Short But Sweet (the session, not the telescope)

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Short But Sweet (the session, not the telescope)

Unread post by Rotorhead »

Brian put out a very tempting invite to his place last night, but I needed to stay home and do some 'work' tuning up Mark's old 4" f14 refractor that is on loan to me. This scope has a main objective from a submarine periscope, and has given me some excellent views in the past. Set up, this telescope is over five feet long, which, with a 4" aperture, makes it resemble nothing so much as a WWII bazooka. Mark brought it to my place in December, for installation of a new 10:1 Crayford focuser, a clean-up (it's been sitting unused for a while), and a new retaining ring on the main objective. The holidays, then the arrival of grandkid #10, preoccupied me for too long, and I've only recently done my part to restore this nice refractor. For perspective, note that the finder scope on this photo is a fairly large 10x50 Orion.


Last week, I finally star tested the scope and found it to have a 'soft' focus, and an internal reflection of some sort, which made it impossible to observe anything. But on the other hand, during the evening's attempts, I found the old retaining ring, which had gotten loose somehow, and was stuck at the mid-point inside the dew shield, where it couldn't be seen from either end. A few minutes on my drill press the next morning had the retaining ring tapped for hold-down screws and installed where it belongs... Of course, this being New England, I had to wait three days for another clear evening to see if the retaining ring had improved the view through the scope.

When Mark heard I was going to take the scope out for another test run last night, he kindly offered to come over and apply his experienced eye to the objective to see if he could figure out the problem(s). We decided to keep the scope here, rather than test it at Brian's, since Mark was fairly certain that we would need to disassemble the objectives at some point, and we wanted my tools and workbench handy.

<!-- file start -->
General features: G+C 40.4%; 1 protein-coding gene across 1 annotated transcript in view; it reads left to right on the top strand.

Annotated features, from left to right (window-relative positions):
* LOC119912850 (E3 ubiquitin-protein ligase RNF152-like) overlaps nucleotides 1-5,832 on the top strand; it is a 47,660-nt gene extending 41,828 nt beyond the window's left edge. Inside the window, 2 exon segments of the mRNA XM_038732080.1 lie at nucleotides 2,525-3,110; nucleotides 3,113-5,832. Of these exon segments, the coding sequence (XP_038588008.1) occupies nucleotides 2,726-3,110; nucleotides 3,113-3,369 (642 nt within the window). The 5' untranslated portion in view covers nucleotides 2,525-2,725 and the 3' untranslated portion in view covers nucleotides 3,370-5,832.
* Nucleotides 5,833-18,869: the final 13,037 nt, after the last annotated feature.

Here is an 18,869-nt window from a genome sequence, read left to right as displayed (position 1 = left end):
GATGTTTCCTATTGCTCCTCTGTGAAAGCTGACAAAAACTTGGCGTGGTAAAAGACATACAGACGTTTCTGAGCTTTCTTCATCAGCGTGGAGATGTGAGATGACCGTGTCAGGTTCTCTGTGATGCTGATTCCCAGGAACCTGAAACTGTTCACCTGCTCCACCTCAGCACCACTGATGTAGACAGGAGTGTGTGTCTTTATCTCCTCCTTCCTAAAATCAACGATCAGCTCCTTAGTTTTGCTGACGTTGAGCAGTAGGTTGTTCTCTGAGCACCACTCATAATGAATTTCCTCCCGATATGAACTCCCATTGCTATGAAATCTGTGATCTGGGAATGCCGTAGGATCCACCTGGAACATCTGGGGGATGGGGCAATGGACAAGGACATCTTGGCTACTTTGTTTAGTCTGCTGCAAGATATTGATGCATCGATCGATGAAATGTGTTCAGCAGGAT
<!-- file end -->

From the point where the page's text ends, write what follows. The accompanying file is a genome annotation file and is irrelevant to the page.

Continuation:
I set the scope out to cool at 1815, and went in to supper. At 1900, I set the scope on Polaris, and found the same internal reflection as before. A flashlight showed that there was no moisture on or between the elements, and a star test showed a spectacular set of diffraction rings, so the collimation was not suspect. Mark showed up shortly afterward, and he checked Polaris, M45, and M42, and saw the same problem as I had. Nonetheless, we could see 4 stars in the Trapezium with little difficulty, even at a fairly low magnification, so we knew the problem must be minor. Mark suspected that one of the elements of the objective had gotten reversed during the time the retaining ring was 'missing' and only a cardboard aperture mask was holding the objective in place. :shock: As soon as the objective was disassembled, the culprit was obvious, and Mark gave me some instructions on how to reassemble the objectives properly and without leaving fingerprints all over them. If you watch him, you can tell he's done this before... :)

Rushing outside to test the scope, we found the internal reflection gone, the collimation still good, and the views to be spectacular. My subdivision is more correctly described as semi-urban, rather than suburban, with a distinct sky glow from Fall River, two streetlights abutting my house lot, and several neighbors who feel that porch lights add ambiance to the night. Because this was an 'equipment testing night' rather than an 'observing session' per se, we were working on my driveway, which is the worst spot in my yard to observe. And then my son's cat kept tripping the garage light sensor, which didn't help, but he's such a friendly cat that it's hard to complain. He's become a faithful companion on cold nights when I'm observing alone in the yard. Except that he has tried to get inside my big dob on several occasions... while I'm observing :(